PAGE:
What is Greenhouse Gas?

A greenhouse gas is a gas that absorbs and emits infrared radiation. They absorb infrared energy (heat energy) emitted from the earth’s surface and reradiates it back to the earth’s surface. The greenhouse gases trap heat in the earth’s atmosphere and warm the planet.

This is an important topic in the environment and ecology section of the UPSC Syllabus.

What are Greenhouse Gases?

  • In simple terms, gases that trap heat in the earth’s atmosphere are known as Greenhouse Gases, abbreviated as GHGs.
  • They contribute to the Greenhouse Effect, which is the resultant heating effect.

Greenhouse Effect Explanation

  • A greenhouse or a glasshouse is a closed glass structure in which plants are grown in regulated climatic conditions.
  • In such a structure, the solar radiation passes through the glass and is absorbed by the floor, earth, and other contents inside.
  • They, in turn, become warmer and reradiates the energy as infrared (heat) radiation which is of a longer wavelength.
  • This radiation cannot escape from the glass since glass cannot transmit infrared radiation. Thus, the temperature inside the greenhouse increases.
  • This is the Greenhouse Effect.

The topic is important for candidates preparing for the upcoming IAS Exam.

By taking the Current Affair Quiz, you can ascertain whether you are updated with the latest events and happenings.

Refer to the following links below to strengthen your UPSC Exam preparation:

Natural Greenhouse Effect

  • The Greenhouse Effect is a natural phenomenon.
  • It has been happening on earth for millions of years.
  • The natural greenhouse effect happens due to water vapour and particles of water present in the atmosphere.
  • This phenomenon has enabled life to emerge on land from the oceans.
  • This is also the reason the earth has sustained life as it maintains an average temperature of 15oC on earth.

UPSC 2023

Greenhouse Gases Examples

The Primary GHGs are:

  1. Water Vapour
  2. Carbon dioxide
  3. Methane
  4. Nitrous oxide
  5. Ozone

Other GHGs are carbon monoxide, fluorinated gases, chlorofluorocarbons (CFCs), black carbon (soot), and brown carbon.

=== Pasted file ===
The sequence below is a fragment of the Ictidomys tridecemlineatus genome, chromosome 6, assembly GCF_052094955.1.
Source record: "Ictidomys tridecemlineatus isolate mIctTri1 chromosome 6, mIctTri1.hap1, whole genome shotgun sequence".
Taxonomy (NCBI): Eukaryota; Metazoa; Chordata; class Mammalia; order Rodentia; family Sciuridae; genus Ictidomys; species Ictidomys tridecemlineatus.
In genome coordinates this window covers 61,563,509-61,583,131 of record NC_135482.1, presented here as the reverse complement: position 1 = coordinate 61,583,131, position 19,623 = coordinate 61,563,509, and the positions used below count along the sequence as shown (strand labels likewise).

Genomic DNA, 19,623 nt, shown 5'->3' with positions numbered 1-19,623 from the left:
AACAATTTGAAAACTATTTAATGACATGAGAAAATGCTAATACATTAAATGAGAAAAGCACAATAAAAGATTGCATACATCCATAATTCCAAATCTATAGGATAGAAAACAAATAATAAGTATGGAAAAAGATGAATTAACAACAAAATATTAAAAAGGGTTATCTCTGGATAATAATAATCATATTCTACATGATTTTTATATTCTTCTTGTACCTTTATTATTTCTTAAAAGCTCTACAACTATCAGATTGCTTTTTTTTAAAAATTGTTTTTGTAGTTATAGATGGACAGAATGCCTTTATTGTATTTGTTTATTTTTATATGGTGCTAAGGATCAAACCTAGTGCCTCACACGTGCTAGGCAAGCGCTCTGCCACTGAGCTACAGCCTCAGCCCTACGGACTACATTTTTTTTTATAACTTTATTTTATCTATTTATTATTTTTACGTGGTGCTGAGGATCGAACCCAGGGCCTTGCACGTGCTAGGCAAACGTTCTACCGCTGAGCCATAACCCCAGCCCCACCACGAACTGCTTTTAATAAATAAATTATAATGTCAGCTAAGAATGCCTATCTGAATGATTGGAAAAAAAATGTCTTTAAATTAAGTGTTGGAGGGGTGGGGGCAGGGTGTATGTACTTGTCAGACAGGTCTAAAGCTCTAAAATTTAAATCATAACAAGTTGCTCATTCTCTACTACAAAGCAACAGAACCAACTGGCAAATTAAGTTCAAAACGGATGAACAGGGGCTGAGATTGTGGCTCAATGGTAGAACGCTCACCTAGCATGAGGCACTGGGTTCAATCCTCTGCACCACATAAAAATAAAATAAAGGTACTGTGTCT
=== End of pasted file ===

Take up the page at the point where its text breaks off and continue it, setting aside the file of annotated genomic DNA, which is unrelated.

Among the greenhouse gases, only water vapour can absorb both incoming (UV) and outgoing (infrared) radiation.

Global Warming

  • Since the dawn of the Industrial Revolution, carbon dioxide content in the atmosphere has been steadily increasing.
  • From 280 ppm in 1750, it has risen to 406 ppm in 2017. For information on Industrial Revolution check the linked page.
  • Most of the anthropogenic carbon dioxide emissions arise due to the burning of fossil fuels, and also from deforestation, soil erosion, and agriculture.
  • If GHG emissions continue unchecked, by the end of this century, the global temperatures may increase by 5oC, causing global warming.
  • There will also be other climatic repercussions like the melting of polar ice caps, melting of the Himalayan snowcaps, increased occurrence of El Nino, etc. Read in detail about El Nino on the linked page.
  • Over many years, there will also be a rise in sea level leading to a submerging of many coastal places, islands, etc.
  • It will also lead to a loss of ecosystems like marshes and swamps.

Global goals

  • The goal envisaged in the Paris Agreement is to limit global warming to well below 2 degree Celsius, preferably to 1.5 degrees Celsius, compared to pre-industrial levels.
  • To achieve this goal, greenhouse gas emitting countries have to make commitments to cut their climate pollution.
  • The countries, which are part of this agreement, communicate their actions to reduce GHG emissions in the Nationally Determined Contributions (NDCs) in order to reach the goals of the Paris Agreement. 

To read more about the Paris Agreement, check the linked article. 

Green House Gases (GHGs) – UPSC Notes:-Download PDF Here

FAQ about Ghg


Why CO is not a greenhouse gas?

Carbon monoxide (CO) is not considered a direct greenhouse gas, mostly because it does not absorb terrestrial thermal IR energy strongly enough. But CO is able to modulate the production of methane and tropospheric ozone.

Which is the most abundantly found greenhouse gas?

In order, the most abundant greenhouse gases in Earth’s atmosphere are:Water vapour,Carbon dioxide,Methane,Nitrous oxide, Ozone, Chlorofluorocarbons, Hydrofluorocarbons

For more on UPSC Geography topics, you can refer to our NCERT Notes for Geography.

Related Links:

UPSC Prelims UPSC Books
UPSC Daily Current Affairs UPSC Exam Pattern
UPSC 2023 Calendar UPSC 2023
GS 1 Structure, Strategy and Syllabus Differences Between Articles
IAS Salary Static GK


Leave a Comment

Your Mobile number and Email id will not be published.